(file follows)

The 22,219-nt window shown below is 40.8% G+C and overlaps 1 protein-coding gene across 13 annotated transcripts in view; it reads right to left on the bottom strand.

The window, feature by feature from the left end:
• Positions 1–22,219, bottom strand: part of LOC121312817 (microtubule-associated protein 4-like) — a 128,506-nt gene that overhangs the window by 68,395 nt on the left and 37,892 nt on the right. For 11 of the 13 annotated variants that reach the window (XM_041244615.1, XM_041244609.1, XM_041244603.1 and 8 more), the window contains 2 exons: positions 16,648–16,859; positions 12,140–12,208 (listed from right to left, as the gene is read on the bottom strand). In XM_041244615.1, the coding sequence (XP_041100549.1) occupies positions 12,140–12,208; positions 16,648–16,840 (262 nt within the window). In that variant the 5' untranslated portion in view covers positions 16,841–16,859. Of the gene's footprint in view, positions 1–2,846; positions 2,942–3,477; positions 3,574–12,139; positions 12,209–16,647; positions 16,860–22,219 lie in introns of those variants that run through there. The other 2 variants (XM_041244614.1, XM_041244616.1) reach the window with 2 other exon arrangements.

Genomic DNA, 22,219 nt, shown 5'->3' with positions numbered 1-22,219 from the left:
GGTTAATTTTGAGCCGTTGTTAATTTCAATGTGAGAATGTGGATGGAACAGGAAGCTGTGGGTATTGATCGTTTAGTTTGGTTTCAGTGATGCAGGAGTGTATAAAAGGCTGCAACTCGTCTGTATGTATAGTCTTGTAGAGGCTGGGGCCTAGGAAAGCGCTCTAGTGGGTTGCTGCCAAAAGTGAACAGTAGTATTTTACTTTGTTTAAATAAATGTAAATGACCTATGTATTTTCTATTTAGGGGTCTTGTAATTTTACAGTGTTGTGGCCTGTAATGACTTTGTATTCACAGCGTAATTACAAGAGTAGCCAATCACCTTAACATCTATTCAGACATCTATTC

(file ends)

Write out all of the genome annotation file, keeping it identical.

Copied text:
The 22,219-nt window shown below is 40.8% G+C and overlaps 1 protein-coding gene across 13 annotated transcripts in view; it reads right to left on the bottom strand.

The window, feature by feature from the left end:
• Positions 1–22,219, bottom strand: part of LOC121312817 (microtubule-associated protein 4-like) — a 128,506-nt gene that overhangs the window by 68,395 nt on the left and 37,892 nt on the right. For 11 of the 13 annotated variants that reach the window (XM_041244615.1, XM_041244609.1, XM_041244603.1 and 8 more), the window contains 2 exons: positions 16,648–16,859; positions 12,140–12,208 (listed from right to left, as the gene is read on the bottom strand). In XM_041244615.1, the coding sequence (XP_041100549.1) occupies positions 12,140–12,208; positions 16,648–16,840 (262 nt within the window). In that variant the 5' untranslated portion in view covers positions 16,841–16,859. Of the gene's footprint in view, positions 1–2,846; positions 2,942–3,477; positions 3,574–12,139; positions 12,209–16,647; positions 16,860–22,219 lie in introns of those variants that run through there. The other 2 variants (XM_041244614.1, XM_041244616.1) reach the window with 2 other exon arrangements.

Genomic DNA, 22,219 nt, shown 5'->3' with positions numbered 1-22,219 from the left:
GGTTAATTTTGAGCCGTTGTTAATTTCAATGTGAGAATGTGGATGGAACAGGAAGCTGTGGGTATTGATCGTTTAGTTTGGTTTCAGTGATGCAGGAGTGTATAAAAGGCTGCAACTCGTCTGTATGTATAGTCTTGTAGAGGCTGGGGCCTAGGAAAGCGCTCTAGTGGGTTGCTGCCAAAAGTGAACAGTAGTATTTTACTTTGTTTAAATAAATGTAAATGACCTATGTATTTTCTATTTAGGGGTCTTGTAATTTTACAGTGTTGTGGCCTGTAATGACTTTGTATTCACAGCGTAATTACAAGAGTAGCCAATCACCTTAACATCTATTCAGACATCTATTC